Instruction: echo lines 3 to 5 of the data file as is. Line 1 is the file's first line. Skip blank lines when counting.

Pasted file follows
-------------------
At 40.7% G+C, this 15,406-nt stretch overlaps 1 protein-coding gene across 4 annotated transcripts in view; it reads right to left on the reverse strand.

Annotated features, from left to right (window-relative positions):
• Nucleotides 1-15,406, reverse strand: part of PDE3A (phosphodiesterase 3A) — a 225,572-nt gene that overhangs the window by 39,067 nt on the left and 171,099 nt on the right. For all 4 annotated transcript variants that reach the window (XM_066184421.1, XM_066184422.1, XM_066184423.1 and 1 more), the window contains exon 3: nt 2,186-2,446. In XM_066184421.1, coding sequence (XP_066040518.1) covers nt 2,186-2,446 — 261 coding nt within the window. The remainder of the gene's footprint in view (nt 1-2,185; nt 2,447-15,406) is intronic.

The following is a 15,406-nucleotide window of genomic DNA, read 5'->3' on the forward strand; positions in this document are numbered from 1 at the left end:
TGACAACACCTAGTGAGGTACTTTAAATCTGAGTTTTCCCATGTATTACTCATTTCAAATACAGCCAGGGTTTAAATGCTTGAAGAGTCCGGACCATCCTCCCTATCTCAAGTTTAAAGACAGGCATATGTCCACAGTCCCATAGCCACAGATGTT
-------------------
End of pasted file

• Nucleotides 1-15,406, reverse strand: part of PDE3A (phosphodiesterase 3A) — a 225,572-nt gene that overhangs the window by 39,067 nt on the left and 171,099 nt on the right. For all 4 annotated transcript variants that reach the window (XM_066184421.1, XM_066184422.1, XM_066184423.1 and 1 more), the window contains exon 3: nt 2,186-2,446. In XM_066184421.1, coding sequence (XP_066040518.1) covers nt 2,186-2,446 — 261 coding nt within the window. The remainder of the gene's footprint in view (nt 1-2,185; nt 2,447-15,406) is intronic.

The following is a 15,406-nucleotide window of genomic DNA, read 5'->3' on the forward strand; positions in this document are numbered from 1 at the left end:
TGACAACACCTAGTGAGGTACTTTAAATCTGAGTTTTCCCATGTATTACTCATTTCAAATACAGCCAGGGTTTAAATGCTTGAAGAGTCCGGACCATCCTCCCTATCTCAAGTTTAAAGACAGGCATATGTCCACAGTCCCATAGCCACAGATGTT